In my Bible study this morning, I was led to sing a hymn. It was Amazing Grace.
The fourth verse brought special meaning to me in this early hour:
“Through many dangers, toils, and snares I have already come; ‘tis grace hath brought me safe thus far, and grace will lead me home.”
The last few months have been a bit of a challenge in one particular area of my life—we all have those times, don’t we?
…thing is, it’s been an unexpected area, with predictable yet unexpected antagonism. I have standards—we all do—and those standards have suffered repeated violations which continue to interrupt the productivity of my time, my heart, my vision, my experience and even my ethics.
I’m being vague, I know. Please extend a bit of grace to me for my intentionality. There are others involved, and some caring discretion is needed.
Toils and snares
Grace has been what has brought me through them in the past, oh so many times… Grace is what will bring me through them now.
Let me share those verses with you (from the New International Version), and understand that I’ve added the bold words, because they stand out to me and propel me forward:
“Therefore, since we have been justifiedthrough faith, we have peace with God through our Lord Jesus Christ, through whom we have gained access by faith into this grace in which we now stand. And we rejoice in the hope of the glory of God. Not only so, but we also rejoice in our sufferings, because we know that suffering produces perseverance; perseverance, character; and character, hope. And hope does not disappoint us, because God has poured out his love into our hearts by the Holy Spirit, whom he has given us.”
Do you see the AWEsomeness of His Word? Oh, it is simply incredible!
Each day is a new day, and I needed to sing out those words this morning, and I needed to be directed to read some of my favorite hope-filled verses this morning. My Heavenly Father and my incredible Savior knew what I needed, and with an open Book, a voice and a precious Word, my cup was filled. My daily bread was gathered. The table was set before me.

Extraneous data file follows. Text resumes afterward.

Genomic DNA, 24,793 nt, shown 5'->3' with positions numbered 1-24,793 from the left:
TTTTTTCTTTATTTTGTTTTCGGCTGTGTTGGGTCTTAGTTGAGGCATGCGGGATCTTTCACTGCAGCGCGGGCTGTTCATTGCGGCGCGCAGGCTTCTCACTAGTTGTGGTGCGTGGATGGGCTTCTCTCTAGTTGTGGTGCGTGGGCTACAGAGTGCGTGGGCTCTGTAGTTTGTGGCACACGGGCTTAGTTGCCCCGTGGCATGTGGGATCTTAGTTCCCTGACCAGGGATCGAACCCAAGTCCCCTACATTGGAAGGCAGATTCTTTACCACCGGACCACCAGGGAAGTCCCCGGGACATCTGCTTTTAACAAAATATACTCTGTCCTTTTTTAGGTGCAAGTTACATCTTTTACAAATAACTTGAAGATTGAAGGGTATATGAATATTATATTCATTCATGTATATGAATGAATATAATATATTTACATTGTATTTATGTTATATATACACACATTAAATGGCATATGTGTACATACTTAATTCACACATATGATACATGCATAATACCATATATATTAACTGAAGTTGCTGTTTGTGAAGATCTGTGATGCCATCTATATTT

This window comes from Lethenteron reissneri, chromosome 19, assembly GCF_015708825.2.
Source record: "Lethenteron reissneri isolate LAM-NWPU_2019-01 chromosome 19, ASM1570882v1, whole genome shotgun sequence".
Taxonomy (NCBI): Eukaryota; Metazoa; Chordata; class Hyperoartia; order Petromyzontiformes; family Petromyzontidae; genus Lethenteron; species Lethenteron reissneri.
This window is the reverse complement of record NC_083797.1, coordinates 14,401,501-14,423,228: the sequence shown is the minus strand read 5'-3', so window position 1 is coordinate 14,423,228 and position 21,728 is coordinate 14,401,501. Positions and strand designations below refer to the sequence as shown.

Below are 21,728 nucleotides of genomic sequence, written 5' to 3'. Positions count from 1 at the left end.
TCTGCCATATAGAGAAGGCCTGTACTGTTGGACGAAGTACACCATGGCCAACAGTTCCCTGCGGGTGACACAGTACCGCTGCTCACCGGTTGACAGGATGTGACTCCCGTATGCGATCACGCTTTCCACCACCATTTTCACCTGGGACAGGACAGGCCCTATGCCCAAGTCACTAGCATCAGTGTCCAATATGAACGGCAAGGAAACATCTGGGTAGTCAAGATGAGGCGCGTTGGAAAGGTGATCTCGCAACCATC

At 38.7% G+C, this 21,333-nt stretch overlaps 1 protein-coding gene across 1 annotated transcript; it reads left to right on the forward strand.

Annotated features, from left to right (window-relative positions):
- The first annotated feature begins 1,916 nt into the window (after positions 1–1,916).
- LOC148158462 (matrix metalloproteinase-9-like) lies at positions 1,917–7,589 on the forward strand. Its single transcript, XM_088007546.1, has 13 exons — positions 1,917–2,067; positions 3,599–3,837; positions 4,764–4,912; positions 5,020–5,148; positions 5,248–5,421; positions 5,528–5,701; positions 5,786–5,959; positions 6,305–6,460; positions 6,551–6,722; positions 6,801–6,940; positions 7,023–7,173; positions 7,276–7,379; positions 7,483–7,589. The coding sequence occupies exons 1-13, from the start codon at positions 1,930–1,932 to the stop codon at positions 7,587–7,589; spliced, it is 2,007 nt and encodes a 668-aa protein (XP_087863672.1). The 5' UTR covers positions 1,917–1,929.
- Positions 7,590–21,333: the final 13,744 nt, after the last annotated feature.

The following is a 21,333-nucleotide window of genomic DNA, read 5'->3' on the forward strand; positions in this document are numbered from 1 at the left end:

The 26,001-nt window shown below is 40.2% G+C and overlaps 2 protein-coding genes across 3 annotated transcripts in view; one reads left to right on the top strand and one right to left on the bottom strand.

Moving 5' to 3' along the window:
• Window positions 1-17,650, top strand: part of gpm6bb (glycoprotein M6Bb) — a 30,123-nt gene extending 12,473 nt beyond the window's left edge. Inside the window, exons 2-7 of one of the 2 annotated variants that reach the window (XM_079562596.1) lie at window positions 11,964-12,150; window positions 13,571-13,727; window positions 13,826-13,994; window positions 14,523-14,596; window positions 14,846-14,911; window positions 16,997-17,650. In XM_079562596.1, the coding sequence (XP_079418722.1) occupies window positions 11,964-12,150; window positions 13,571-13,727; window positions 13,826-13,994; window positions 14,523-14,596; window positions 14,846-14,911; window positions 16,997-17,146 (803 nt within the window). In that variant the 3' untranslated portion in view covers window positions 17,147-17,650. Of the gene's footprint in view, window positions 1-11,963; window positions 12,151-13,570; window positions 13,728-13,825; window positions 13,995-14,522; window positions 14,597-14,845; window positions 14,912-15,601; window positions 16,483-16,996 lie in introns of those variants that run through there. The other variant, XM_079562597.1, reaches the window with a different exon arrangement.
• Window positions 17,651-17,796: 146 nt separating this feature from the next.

I am grateful to always find hope in His amazing grace.
This is the continuation of an earlier post about a Bible study in which I’m facilitating and participating.
Jesus replied: “Love the Lord your God with all your heart and with all your soul and with all your mind.” This is the first and greatest commandment. And the second is like it: “Love your neighbor as yourself.” All the Law and the Prophets hang on these two commandments. ~ Matthew 22:37-40
The Comparison Trap: Week Four, Day Five… Some of my reminders and my takeaways from the daily devotional include:
As Christians, we often wonder what our purpose in life is meant to be. We wonder where God might be leading us… how He might be calling us… what He would want us to be doing with our life on this side of eternity.
Seeking and searching for those answers can lead us toward love, peace, joy, and hope, and they can lead us into darkness, depression, addiction or hopelessness. There is often a great struggle to find our purpose.
The Bible is the powerful Word of God.
It full of His words to us.
It is full of instruction.
Authors have made millions speaking at seminars, workshops, writing self-help books, and promoting their latest and greatest methods for figuring out our lives. Truly, the answer to finding our purpose can be summed up in these four Scripture verses.
The answer is: Love God and love others.
Sandra reminds us that, “when we choose to honor and celebrate one another, we are honoring and celebrating someone precious to God.” She goes on to say that, “Doing so serves us well by cleaning out envy and jealousy, but Jesus reminds us that it also serves God well.”
Jesus is the one who spoke the words of the Scripture above. He calls us to love God and to love others. This is His purpose for our life, and when we are willing to embrace it, we will be filled with the Spirit of love, joy, peace, patience, kindness, goodness, faithfulness, gentleness and self-control. Not only will we be filled, but we will also be a part of filling others.
It is a beautiful thing to “love others well by applauding their accomplishments and celebrating their skills.”
It is a beautiful thing to be loved by God, to love Him, and to love others.
This is a continuation of a previous post about a Bible study in which I’m facilitating and participating.
Better one hand with tranquility than two handfuls with toil and chasing after the wind. ~ Ecclesiastes 4:6
The Comparison Trap: Week One, Day Four… Some of my reminders and my takeaways from the devotional include: